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October 29, 2001

The United States is warning the Afghanistan people not to confuse the food packs with bombs. The unexploded cluster bombs are also yellow though smaller in size. The U.S. promises not to drop the food and bombs in the same place next time.

Incidentally the writings on the food packs are in English.

Hidden Agenda Behind War On Terror

By John Pilger

The war against terrorism is a fraud. After three weeks' bombing, not a single terrorist implicated in the attacks on America has been caught or killed in Afghanistan.

Instead, one of the poorest, most stricken nations has been terrorised by the most powerful - to the point where American pilots have run out of dubious "military" targets and are now destroying mud houses, a hospital, Red Cross warehouses, lorries carrying refugees.

Unlike the relentless pictures from New York, we are seeing almost nothing of this. Tony Blair has yet to tell us what the violent death of children - seven in one family - has to do with Osama bin Laden. Full Article

Could Oil be the reason they rushed into this conflict?

A new and potentially explosive Great Game is being set up and few in Britain are aware of it. There are many players: far more than the two - Russia and Britain - who were engaged a century ago in imperial rivalry in central Asia and the north-west Full Article

America's Pipe Dream

By George Monbiot

"Is there any man, is there any woman, let me say any child here", Woodrow Wilson asked a year after the First World War ended, "that does not know that the seed of war in the modern world is industrial and commercial rivalry?". In 1919, as US citizens watched a shredded Europe scraping up its own remains, the answer may well have been no. But the lessons of war never last for long.

The invasion of Afghanistan is certainly a campaign against terrorism, but it may also be a late colonial adventure. British ministers have warned MPs that opposing the war is the moral equivalent of appeasing Hitler, but in some respects our moral choices are closer to those of 1956 than those of 1938. Afghanistan is as indispensable to regional control and the transport of oil in central Asia as Egypt was in the Middle East. Full Article

Why Afghanistan under attack

By Bukka Rennie

Let the truth be told! The Caspian Sea is rich in oil and gas deposits. However, these rich reserves are useless until they can be explored and transported economically.

George Monbiot in an article in the Guardian titled "America's pipe dream", argues that the only route that makes political and economic sense is via Afghanistan. In fact Monbiot surmises that "Afghanistan is as indispensable to the regional control and transport of oil and gas in Central Asia as Egypt is to the Middle East." Full Article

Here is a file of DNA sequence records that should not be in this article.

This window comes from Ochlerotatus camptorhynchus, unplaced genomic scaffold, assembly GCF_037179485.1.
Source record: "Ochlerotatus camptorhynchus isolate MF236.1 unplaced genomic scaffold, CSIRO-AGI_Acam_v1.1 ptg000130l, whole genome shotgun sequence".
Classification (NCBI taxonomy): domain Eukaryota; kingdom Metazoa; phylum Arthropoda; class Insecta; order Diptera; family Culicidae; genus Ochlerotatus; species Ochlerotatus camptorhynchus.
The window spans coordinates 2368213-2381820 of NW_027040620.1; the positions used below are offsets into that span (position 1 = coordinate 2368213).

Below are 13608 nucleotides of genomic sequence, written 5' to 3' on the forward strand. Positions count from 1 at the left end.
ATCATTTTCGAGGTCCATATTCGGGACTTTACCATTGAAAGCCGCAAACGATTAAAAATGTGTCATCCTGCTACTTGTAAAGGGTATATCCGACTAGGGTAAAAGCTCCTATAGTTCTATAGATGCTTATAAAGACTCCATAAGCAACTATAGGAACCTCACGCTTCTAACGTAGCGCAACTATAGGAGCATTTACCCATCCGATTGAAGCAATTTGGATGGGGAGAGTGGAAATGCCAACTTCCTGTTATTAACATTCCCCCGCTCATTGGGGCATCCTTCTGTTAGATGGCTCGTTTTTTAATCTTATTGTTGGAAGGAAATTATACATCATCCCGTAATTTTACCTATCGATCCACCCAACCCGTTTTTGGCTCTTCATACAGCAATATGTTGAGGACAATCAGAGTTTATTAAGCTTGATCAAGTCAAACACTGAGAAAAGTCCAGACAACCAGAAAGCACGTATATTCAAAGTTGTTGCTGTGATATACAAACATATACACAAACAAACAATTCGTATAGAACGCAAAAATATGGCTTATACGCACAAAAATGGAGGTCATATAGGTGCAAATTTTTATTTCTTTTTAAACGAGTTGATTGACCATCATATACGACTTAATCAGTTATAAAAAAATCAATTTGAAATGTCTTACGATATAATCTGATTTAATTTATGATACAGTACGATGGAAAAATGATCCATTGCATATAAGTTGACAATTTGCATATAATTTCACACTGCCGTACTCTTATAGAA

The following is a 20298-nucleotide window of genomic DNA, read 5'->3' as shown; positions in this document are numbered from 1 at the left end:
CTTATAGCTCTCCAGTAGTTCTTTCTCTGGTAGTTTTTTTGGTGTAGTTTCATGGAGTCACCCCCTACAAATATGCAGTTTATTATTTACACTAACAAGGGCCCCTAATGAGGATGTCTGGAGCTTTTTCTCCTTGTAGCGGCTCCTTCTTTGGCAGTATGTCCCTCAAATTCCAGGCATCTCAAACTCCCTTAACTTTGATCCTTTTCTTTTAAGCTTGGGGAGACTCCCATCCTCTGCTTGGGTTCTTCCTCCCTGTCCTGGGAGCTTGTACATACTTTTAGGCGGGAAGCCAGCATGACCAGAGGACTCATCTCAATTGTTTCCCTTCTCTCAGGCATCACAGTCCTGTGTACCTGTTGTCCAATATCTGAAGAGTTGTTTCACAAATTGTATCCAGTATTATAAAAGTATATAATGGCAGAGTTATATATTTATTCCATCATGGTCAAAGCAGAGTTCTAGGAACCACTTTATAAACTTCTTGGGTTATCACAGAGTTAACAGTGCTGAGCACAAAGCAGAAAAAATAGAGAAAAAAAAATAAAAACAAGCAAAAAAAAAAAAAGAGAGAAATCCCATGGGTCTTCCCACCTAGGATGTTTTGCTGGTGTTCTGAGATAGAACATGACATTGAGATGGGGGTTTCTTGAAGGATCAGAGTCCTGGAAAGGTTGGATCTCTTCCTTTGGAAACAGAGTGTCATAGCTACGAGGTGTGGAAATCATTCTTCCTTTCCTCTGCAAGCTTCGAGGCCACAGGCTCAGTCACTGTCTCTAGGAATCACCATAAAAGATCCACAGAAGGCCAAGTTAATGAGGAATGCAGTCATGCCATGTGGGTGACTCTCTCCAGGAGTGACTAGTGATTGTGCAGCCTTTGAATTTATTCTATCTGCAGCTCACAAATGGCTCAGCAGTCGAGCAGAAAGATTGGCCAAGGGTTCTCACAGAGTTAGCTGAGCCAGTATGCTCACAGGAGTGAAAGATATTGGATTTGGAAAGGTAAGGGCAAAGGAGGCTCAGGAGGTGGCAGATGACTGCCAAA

Whos Being Nave?

By Tim Wise

To hear those who support the current air assault on Afghanistan tell it, those of us who doubt the likely efficacy of such a campaign, and who question its fundamental morality are not only insufficiently patriotic but dangerously naive. Lampooning the left for adhering to such ostensibly simplistic slogans as "violence begets violence," these self-proclaimed pragmatists insist that sometimes massive force is necessary and that in the case of Osama bin Laden and al-Qaeda, little else could possibly serve to diminish the threat of terrorist attack. Full Article

CIA Licensed to kill ... again

By Derek Brown Guardian UK

Twenty years after the CIA was formally banned from killing America's enemies, President George Bush has given it the go-ahead to eliminate Osama bin Laden and his followers.

The ban on covert executions is still, theoretically, in force. Executive Order 12333 of 1981 explicitly prohibits the agency from taking part, directly or indirectly, in assassinations.

Now, according to reports in Washington, the president has decided that the general ban on assassinations need not apply to particular terrorist or terror group. Full Article

Politicians do it. Terrorists do it. Let's all exaggerate

By Peter Preston The Guardian

Small but naggingly necessary questions. Why can't the Ernst Stavro Blofelds of the 21st century spell? Why does the mad anthrax chemist who shivers our timbers think, in his note to Senator Daschle, that "penicillin" is spelt "penacilin"? And could he write "exaggeration" without reaching for a dictionary?

Or consider Osama bin Laden. He is bent on "biological, chemical and even nuclear" attacks. (The prime minister tells us so, invoking moral duties to stiffen sinews.) He runs a hi-tech network of terror 30,000 strong and flush with funds. We have to go to "war" to stop him. And yet, over 10 years, the headline results are low-tech and disproportionately puny. Two East Africa bombs in 1998 which killed 224; the attack on the USS Cole with 17 victims; and September 11. Full Article

Send them All Back

By Dr. William Pierce

A friend in New York has sent me a collection of New York newspapers with stories about the September 11 attack on the World Trade Center. I've scanned at least 20 issues of the New York Times, the New York Post, and the Daily News from the past six weeks. I wasn't paying much attention to the repetitious stories about how many thousands of tons of rubble had been removed or how many bodies had been recovered. Instead I was trying just to capture the flavor of the party line being fed to the public by the media in New York, which is pretty much the same flavor as that of the party line being fed to the rest of the country, except perhaps a little stronger. Full Article

The 29th covered so many issues we transferred some to the 30th